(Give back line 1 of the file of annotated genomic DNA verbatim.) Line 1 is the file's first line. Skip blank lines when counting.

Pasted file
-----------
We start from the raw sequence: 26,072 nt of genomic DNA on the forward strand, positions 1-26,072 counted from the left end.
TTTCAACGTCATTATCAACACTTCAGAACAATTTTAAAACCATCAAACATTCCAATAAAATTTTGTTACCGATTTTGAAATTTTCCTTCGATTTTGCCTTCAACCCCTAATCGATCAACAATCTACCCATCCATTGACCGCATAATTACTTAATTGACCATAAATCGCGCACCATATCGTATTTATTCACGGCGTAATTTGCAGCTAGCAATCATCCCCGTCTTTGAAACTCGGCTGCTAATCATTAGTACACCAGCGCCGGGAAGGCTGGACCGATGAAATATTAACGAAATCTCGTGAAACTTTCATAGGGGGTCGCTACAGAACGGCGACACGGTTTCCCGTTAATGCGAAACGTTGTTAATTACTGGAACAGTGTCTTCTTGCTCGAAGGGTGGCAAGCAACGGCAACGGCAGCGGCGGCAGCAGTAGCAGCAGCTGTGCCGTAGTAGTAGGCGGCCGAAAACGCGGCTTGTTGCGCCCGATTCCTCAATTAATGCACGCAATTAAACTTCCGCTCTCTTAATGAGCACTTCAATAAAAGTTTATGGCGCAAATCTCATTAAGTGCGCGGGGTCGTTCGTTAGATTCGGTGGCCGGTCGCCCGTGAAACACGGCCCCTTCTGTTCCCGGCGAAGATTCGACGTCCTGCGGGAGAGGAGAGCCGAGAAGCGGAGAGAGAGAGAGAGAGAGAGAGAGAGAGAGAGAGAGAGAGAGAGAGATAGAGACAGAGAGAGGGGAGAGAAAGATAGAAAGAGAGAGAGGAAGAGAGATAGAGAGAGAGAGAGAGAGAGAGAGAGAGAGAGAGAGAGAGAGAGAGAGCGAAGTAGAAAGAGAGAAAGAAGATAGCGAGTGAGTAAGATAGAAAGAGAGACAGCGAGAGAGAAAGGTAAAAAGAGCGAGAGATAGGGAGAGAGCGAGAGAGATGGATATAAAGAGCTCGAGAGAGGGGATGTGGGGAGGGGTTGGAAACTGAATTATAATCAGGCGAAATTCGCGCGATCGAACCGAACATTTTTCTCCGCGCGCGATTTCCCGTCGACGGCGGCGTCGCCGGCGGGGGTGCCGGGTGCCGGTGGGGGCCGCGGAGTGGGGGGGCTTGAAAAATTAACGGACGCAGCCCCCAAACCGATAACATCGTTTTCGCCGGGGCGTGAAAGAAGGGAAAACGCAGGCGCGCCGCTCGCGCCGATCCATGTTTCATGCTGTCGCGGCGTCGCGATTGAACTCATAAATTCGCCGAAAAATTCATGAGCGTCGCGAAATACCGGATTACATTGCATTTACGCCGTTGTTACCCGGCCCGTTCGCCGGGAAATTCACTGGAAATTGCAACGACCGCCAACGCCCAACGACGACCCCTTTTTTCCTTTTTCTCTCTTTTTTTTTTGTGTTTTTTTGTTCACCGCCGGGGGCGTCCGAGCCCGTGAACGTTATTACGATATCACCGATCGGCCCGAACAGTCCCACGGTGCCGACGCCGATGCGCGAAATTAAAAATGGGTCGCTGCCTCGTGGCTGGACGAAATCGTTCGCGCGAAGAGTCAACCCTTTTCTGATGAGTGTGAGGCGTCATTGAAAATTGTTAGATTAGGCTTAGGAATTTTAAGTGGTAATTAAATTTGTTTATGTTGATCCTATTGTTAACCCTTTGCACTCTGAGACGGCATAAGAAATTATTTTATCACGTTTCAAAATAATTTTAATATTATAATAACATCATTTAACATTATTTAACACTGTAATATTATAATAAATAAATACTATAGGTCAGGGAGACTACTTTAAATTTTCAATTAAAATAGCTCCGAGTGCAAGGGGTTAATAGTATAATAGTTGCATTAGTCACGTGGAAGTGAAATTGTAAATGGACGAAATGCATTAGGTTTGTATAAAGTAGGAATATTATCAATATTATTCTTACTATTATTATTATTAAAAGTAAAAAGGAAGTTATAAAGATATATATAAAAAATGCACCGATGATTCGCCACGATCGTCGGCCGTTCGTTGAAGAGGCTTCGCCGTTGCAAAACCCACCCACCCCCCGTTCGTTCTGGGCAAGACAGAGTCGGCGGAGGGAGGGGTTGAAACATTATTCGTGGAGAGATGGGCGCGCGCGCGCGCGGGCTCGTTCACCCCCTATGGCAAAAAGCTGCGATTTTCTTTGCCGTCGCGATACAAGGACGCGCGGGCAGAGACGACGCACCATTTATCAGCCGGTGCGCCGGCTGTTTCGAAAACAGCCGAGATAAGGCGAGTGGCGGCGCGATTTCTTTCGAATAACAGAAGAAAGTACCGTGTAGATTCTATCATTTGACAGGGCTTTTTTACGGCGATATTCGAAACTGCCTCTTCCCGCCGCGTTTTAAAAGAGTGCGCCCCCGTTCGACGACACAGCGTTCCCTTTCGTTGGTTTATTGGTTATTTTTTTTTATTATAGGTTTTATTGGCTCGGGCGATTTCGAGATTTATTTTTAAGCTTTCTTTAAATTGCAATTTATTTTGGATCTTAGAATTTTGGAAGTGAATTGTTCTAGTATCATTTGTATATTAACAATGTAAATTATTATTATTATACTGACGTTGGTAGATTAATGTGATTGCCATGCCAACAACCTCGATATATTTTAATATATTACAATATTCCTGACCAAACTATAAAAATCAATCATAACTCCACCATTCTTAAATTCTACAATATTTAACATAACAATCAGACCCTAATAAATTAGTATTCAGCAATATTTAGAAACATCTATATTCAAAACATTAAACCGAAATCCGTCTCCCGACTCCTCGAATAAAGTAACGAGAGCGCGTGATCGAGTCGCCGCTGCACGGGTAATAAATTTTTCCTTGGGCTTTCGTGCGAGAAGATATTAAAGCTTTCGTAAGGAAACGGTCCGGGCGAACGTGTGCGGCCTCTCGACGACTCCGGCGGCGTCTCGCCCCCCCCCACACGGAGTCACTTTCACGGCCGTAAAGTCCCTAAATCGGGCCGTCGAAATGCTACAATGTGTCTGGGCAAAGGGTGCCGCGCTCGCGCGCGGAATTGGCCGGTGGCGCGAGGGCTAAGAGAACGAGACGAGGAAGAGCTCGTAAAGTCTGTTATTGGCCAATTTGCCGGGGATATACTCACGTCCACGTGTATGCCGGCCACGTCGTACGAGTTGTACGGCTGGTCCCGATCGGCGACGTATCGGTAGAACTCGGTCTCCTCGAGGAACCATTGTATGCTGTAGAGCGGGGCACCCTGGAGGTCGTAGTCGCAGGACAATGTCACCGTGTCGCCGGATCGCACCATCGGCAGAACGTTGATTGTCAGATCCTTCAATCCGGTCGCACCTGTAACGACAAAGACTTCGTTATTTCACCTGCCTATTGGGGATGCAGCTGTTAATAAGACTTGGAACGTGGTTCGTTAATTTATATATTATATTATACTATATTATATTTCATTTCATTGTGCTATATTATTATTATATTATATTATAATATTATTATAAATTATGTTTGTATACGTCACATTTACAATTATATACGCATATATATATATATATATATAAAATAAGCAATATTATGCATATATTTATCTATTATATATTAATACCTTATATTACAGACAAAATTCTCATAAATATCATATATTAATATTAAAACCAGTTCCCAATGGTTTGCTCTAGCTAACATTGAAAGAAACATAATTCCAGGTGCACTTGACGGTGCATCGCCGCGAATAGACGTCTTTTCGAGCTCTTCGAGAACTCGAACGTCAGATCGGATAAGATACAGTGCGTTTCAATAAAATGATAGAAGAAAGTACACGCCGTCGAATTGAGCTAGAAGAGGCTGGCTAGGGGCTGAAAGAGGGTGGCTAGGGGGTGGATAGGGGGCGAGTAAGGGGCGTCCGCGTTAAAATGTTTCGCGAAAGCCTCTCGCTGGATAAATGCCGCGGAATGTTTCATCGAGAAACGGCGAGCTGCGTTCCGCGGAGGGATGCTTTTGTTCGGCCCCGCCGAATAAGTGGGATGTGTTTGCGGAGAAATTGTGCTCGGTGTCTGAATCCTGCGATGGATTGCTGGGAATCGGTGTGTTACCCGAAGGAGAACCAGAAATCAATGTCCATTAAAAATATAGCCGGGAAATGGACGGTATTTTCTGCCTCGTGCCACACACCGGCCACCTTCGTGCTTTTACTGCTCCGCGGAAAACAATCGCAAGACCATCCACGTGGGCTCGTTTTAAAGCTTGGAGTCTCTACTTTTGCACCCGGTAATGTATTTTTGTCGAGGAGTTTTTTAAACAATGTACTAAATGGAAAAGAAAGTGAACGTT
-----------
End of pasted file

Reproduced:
We start from the raw sequence: 26,072 nt of genomic DNA on the forward strand, positions 1-26,072 counted from the left end.